Part 4 of 7
You will recall from the earlier posts in this series that a PESTEL analysis highlights the external macro-economic factors that can affect a business’s growth prospects or even its financial health. We have been taking a close look at each of the letters that make up the acronym. The “S” stands for Social factors. While social factors are arguably most important for marketers, these factors will affect every type of business, so everyone should track them regularly. Social factors include topics such as demographic characteristics and trends, norms, customs, and even the values of the people in the country or countries in which you operate or intend to operate.
For example, an international liquor distributor will focus his sales of ultra-premium vodka in the U.S., China, and Germany and not in the Muslim-dominated GCC countries where most people do not consume alcoholic beverages because drinking alcohol is haram (forbidden).
Another interesting social factor would be working hours. In many countries, the standard workweek extends from Monday to Friday with employees working an 8-hour day with a break for lunch. In other countries, the workweek might be 5 ½ days with Thursday afternoon and Friday being the “weekend.” In the Middle East, the weekend falls on Friday and Saturday. For business leaders doing business in countries with different workweeks and working hours, these differences can be important.
What are Social Factors in your PESTEL analysis?
The table below lists just some of the topics that might be considered when evaluating social factors:
Examples of the Impact of Social Factors
- Many “third-world” countries are essentially cash societies. Why are these countries not as “banked” as European countries? There are many reasons, and most of them relate to social factors. For instance, lack of access to education means a lack of understanding of technology. In many third-world countries, there is a lack of trust in banks because, in these countries, there is no deposit insurance provided by central banks. Another reason is that per capita income and median household income is so low that people live from day to day and do not require the services of a bank.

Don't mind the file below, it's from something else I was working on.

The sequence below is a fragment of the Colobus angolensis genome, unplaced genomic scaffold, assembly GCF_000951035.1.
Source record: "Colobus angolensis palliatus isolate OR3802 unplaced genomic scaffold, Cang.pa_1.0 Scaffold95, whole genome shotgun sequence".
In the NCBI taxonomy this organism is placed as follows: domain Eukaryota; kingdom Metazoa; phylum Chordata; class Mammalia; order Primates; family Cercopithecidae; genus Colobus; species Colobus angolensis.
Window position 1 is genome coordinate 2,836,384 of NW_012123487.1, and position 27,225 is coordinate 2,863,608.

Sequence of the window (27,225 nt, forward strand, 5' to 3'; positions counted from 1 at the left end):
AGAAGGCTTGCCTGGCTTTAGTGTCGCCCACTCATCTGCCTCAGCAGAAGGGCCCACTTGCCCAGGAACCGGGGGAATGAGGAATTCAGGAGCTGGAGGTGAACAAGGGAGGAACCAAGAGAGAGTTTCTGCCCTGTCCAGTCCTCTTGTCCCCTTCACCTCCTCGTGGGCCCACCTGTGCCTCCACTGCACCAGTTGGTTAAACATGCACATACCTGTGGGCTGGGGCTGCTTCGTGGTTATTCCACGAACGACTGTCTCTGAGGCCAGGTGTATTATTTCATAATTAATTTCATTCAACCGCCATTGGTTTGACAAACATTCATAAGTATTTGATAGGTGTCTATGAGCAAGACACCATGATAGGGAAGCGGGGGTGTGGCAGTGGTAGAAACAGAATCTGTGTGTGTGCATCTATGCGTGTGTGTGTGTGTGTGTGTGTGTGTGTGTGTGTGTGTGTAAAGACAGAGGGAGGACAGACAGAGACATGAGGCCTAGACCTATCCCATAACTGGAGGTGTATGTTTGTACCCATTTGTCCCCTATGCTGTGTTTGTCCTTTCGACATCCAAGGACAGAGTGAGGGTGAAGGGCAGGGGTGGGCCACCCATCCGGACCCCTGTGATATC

- Societies that have a positive attitude toward the formation of families, high birth rates, and disposable income are the kinds of attributes that would be attractive for makers of baby products.
- According to Smart Cities.com, ethnic restaurants make cities in the U.S. more vibrant. Urban customers enjoy and patronize restaurants that are inexpensive, unusual, ethnically diverse, fast, and have great food. These are all social factors that are important to foreigners who want to migrate to the U.S. to open restaurants that feature foods from their home countries.
The social factors section of your PESTEL analysis is perhaps the most important aspect in deciding if there is a compelling market opportunity for your new business or for your existing business considering a new location, whether that location is in a new neighborhood or 5,000 miles away.
This is Part 4 of our series on PESTEL analyses. Go to Part 3 here. Our next post in this series will be on the Technological factors to be considered in a PESTEL analysis.
Other Articles in the PESTEL Analysis Series
- Put Your PESTEL to the Mettle (Part 1 of 7)
- Political Factors in your PESTEL Analysis (Part 2 of 7)
- Economic Factors in your PESTEL Analysis (Part 3 of 7)
- Social Factors in your PESTEL Analysis (Part 4 of 7)
- Technological Factors in your PESTEL Analysis (Part 5 of 7)
- Environmental Factors in Your PESTEL Analysis (Part 6 of 7)
- Legal Factors in Your PESTEL Analysis (Part 7 of 7)